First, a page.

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Monday, February 14, 2011

ElBaradei not likely to be next Egyptian President

As recently as two weeks ago, he was seen as a likely successor to Egyptian President Hosni Mubarak, but now Mohamed ElBaradei isn't even in the ballpark in the polls. ElBaradei may yet become a prominent voice in the post-Mubarak era.
When asked by an Austrian newspaper this month if he would consider leading Egypt, he said: "Naturally I want to play a part in the future, but who stands in the election, that's really not so important at the moment. But if the people want it, of course I would be available."

Right now, despite his eloquent appearances on satellite television, or perhaps because of them, he lacks resonance at home.

"His role as a leader for change in Egypt is over," said Hassan Nafaa, former coordinator for ElBaradei's National Front for Change. "He had the historic opportunity to represent real reforms, but his frequent travels abroad cost him credibility. He didn't seize the moment, and now it's a youth rebellion forcing the change ElBaradei was supposed to bring."

In a presidential straw poll conducted last week by the Washington Institute for Near East Policy, 3% of Egyptians supported ElBaradei. That's two percentage points better than opposition leader Ayman Nour, but well below the 26% for Amr Moussa, a former Egyptian foreign minister who topped the list. Moussa quit his post as secretary-general of the Arab League on Friday to begin what is widely seen as a campaign for president.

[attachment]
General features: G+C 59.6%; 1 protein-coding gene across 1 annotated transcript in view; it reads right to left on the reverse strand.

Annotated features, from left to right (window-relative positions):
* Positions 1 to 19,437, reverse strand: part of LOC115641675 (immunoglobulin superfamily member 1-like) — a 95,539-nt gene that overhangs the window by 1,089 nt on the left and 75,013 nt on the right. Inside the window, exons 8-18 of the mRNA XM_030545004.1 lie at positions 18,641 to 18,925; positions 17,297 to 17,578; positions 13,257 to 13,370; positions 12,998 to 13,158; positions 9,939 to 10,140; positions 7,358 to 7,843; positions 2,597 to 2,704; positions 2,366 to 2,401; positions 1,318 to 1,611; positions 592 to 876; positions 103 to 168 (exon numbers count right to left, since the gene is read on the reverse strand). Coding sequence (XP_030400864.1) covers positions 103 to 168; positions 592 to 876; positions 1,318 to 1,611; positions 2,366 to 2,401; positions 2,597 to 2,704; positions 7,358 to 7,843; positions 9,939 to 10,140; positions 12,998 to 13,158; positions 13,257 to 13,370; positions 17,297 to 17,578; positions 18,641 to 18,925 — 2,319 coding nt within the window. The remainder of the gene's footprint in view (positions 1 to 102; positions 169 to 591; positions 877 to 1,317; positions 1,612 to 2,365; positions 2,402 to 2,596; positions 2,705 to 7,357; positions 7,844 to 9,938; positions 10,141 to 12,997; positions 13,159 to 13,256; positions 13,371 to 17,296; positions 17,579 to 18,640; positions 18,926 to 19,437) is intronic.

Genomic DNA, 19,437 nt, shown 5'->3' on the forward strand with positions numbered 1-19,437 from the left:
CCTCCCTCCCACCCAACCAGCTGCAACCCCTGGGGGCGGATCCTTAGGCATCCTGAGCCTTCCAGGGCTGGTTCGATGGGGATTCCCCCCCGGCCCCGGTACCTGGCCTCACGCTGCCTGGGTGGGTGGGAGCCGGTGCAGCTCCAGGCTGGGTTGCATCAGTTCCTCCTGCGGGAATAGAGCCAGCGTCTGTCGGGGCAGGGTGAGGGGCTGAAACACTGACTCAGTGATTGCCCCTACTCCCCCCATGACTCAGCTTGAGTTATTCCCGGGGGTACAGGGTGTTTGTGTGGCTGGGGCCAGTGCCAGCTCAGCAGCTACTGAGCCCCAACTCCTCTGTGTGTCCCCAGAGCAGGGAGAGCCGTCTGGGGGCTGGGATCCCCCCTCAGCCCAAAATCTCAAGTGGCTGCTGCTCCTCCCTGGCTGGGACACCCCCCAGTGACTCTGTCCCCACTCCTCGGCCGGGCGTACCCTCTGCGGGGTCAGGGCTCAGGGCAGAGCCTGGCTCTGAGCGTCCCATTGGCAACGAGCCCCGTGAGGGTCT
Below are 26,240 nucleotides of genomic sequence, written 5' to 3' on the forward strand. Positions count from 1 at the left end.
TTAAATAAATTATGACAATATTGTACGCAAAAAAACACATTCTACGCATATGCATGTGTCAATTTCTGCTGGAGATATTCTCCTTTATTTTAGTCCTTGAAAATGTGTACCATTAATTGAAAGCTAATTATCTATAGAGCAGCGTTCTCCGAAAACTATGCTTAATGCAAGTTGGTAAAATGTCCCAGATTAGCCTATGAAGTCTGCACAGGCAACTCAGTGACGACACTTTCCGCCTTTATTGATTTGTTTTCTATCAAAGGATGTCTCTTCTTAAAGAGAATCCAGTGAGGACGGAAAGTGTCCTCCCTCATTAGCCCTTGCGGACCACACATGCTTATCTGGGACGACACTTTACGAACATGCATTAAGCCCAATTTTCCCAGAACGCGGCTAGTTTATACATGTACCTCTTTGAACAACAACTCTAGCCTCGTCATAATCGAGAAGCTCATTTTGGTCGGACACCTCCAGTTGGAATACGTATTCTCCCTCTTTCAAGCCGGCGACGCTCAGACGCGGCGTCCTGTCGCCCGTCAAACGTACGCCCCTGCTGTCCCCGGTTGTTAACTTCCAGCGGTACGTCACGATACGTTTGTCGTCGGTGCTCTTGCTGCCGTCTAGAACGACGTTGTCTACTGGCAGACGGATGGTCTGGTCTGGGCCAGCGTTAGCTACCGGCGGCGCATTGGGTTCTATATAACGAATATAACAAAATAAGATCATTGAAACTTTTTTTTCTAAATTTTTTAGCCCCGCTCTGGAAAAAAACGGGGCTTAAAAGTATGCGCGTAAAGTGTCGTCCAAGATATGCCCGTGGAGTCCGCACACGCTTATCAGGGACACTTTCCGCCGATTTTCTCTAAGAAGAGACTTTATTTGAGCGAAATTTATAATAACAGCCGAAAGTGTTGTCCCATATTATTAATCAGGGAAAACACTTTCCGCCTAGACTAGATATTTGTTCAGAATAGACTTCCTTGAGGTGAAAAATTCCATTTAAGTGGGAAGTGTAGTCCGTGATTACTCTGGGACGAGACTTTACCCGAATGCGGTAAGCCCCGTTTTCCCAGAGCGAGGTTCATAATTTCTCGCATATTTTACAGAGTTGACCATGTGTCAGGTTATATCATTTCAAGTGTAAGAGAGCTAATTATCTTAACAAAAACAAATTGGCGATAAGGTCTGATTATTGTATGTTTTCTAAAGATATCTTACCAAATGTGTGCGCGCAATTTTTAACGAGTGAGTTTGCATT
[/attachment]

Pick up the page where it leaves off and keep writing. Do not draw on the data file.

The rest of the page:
"I don't think ElBaradei was ever convinced deep within himself that he was the man to lead the change," said one opposition leader who spoke on condition of anonymity. "It became a forced marriage between him, the people and the opposition."
Moussa may yet make us long for ElBaradei. His popularity in Egypt is driven by his hostility to the United States and Israel.

What could go wrong?

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At 7:26 AM, Anonymous Anonymous said...

The man in the mirror thought that ElBaradei was a natural but that only added up to two. Meanwhile, the military hopefully remember they actually lost in 73 as well as 67 and 56 and 48 and only achieved a standoff in 70.


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